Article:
It is an organ no larger than a walnut, which was believed to have no function in adults. We're talking about the thymus. Recent research published in the New England Journal of Medicine reveals that this small organ is more important than previosuly thought. Associate professor and immunologist Joke den Haan shares her insights in an interview with NPO Radio 1's 'De Nieuws BV.'

Dr. den Haan: 'The thymus is an extremely small organ located just below the breastbone, above the heart, and near major blood vessels. For 60 years, we have known that the thymus is a crucial organ during childhood, serving as an educational institution for our immune cells called T-cells. The thymus teaches these immune cells what is part of oneself and should not be attacked and what is foreign and should be targeted. After puberty, the organ gradually shrinks and becomes less active. We even believed it had no function in adults'.

What do we observe in people without a thymus?

In some surgeries, the thymus is removed, a procedure known as thymectomy. Dr den Haan explains: 'When this is done in very young individuals, it has profound negative consequences for their immune systems. However, until recently, we had limited insight into its effects on adults. A recent study conducted by Kameron et al. (2023) focused on adults who underwent open-heart surgery, with one group having a thymectomy and the other not. Five years after the surgery, these groups were compared. The group that had a thymectomy had twice as many cases of cancer and twice as many deaths. Hence, the idea is emerging that perhaps the thymus still plays a role in adults.'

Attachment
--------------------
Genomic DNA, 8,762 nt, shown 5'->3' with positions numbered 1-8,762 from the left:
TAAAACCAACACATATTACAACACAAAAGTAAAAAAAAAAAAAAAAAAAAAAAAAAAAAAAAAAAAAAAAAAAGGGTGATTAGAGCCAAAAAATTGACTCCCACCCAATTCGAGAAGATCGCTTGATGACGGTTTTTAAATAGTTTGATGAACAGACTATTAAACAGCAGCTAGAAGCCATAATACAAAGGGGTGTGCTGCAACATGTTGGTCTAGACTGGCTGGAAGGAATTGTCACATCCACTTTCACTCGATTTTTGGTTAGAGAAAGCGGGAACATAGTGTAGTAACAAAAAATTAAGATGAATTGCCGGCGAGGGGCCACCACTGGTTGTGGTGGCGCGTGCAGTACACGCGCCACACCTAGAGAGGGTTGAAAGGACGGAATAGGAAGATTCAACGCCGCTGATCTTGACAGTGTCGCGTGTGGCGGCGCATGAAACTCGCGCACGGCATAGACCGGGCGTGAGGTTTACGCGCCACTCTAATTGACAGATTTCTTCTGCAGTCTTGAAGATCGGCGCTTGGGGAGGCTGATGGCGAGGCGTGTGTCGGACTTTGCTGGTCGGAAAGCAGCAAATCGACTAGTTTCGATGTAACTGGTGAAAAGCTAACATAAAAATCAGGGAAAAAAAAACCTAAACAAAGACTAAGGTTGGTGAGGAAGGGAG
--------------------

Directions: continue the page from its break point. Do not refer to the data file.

How should we interpret these results?

'This is an initial indication that something significant might be at play. More research is needed to draw definitive conclusions,' says Dr. den Haan.

Listen to the radio segment from NPO Radio 1 (in Dutch) here.

Note: Amsterdam UMC researchers were not involved in the publication.